Noelia Amaya was sorting through the latest batch of donations to the Cancer Awareness Thrift Store in Bluffton when a purse caught her eye. As a longtime volunteer and more recently a paid employee, Nelly had seen her fair share of items come through, but never one like this: it contained $1,800 in cash.
"I thought the purse was cute, so I opened it up, and that's when I realized there was money inside," said Nelly, who is originally from Mexico's capital city.
The first thing that crossed her mind was a cancer patient who used to come to the store for help. He carried a respiratory mask and pulled an oxygen tank behind him, until his death several weeks ago.
"I don't know why he came to my mind at that moment," Nelly said. "My next thought was: 'This money has to go to Karin.'"
She turned the purse in to Karin Matthews, the store owner, who was able to locate the person who donated the purse and return the money. Never did it occur to Nelly to pocket her find, and her honesty was acknowledged when the rightful owner gave her $100. But to Nelly, the greatest rewards have always been intangible.
"My parents' greatest ambition was to teach my brothers and sisters and me to be honest, and to feel good about being honest," said Nelly, who grew up with nine siblings. "They were very noble, always thinking of others, and it's their example that sticks with me."
Nelly came to the United States in 1991, living first in Houston then migrating to the Lowcountry in 2000. Now she lives in Bluffton and manages the Cancer Awareness store at its new location in the old Piggly Wiggly building. Although she's now on the payroll, she continues to donate additional time in accordance with the helpful spirit that first inspired her to volunteer there six years ago.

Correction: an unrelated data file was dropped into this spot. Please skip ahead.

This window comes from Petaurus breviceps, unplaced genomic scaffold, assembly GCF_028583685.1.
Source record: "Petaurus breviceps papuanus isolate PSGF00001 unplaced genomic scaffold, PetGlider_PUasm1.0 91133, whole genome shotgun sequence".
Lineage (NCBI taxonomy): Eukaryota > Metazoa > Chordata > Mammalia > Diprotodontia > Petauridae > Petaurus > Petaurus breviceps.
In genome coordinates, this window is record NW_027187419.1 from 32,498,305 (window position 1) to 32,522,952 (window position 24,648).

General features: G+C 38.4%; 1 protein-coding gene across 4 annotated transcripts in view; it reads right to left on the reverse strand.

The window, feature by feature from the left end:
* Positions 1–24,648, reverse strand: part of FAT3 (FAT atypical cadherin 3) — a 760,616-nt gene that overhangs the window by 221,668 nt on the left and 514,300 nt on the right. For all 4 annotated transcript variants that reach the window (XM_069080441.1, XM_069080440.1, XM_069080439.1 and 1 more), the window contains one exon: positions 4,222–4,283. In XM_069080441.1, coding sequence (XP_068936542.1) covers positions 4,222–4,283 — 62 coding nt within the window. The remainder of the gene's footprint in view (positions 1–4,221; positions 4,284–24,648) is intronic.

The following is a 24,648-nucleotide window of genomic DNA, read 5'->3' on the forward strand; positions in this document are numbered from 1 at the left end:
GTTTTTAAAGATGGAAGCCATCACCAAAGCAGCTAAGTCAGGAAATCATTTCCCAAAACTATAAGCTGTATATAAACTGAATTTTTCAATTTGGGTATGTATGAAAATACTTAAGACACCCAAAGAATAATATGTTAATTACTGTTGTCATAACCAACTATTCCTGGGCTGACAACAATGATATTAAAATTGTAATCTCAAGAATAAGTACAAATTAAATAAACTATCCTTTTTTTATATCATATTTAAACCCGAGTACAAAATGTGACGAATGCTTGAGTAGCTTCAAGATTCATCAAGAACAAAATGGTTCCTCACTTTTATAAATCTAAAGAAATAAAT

The person who got her lost money back may have considered it a small miracle, a concept Nelly is familiar with.
"For me, a miracle is when God gives us an opportunity because we have asked Him for something with all our hearts," she explained. From there she proceeded to relate an experience that, 14 years later, still overwhelms her with emotion:
"I suffered a very serious pelvic injury that forced me to stay in bed, unable to walk for a month. After that, I couldn't have children. I wanted a son or daughter so badly, and I prayed to God, asking if He thought I was prepared to have a family, and if so, could He give me the possibility of having a child. But only if it was His will. I think God heard me, because my sister-in-law's cousin gave birth to a daughter that she didn't want to raise, so she gave me the baby."
Fourteen-year-old Perla Melendez has been in Nelly's care since she was one month old, a living incarnation of "Ask and Ye Shall Receive."
"She is my daughter, my reason to live," said Nelly. "I will always be with her in spite of any difficulties. For me, it was a miracle."
Hometown: Mexico City Hobbies: sports and riding her bike, including to work Fondest memory from childhood: being from a large family and attending family reunions with 200+ people Favorite thing about Bluffton: the peaceful tranquility, where even if you forget to lock your door, most likely nothing will happen Favorite holiday tradition: going to church with her Mom; according to Mexican custom, they would bring a doll representing Baby Jesus and rock him to sleep in their reboso, a woven shawl. On Karin Matthews: "She is an excellent person and I admire her very much, because it is an exhausting job to work with cancer patients, some of whom get well, and others who, unfortunately, pass away." Message to readers: "Donate time whenever you can, because it takes many good hearts and many willing hands to help out."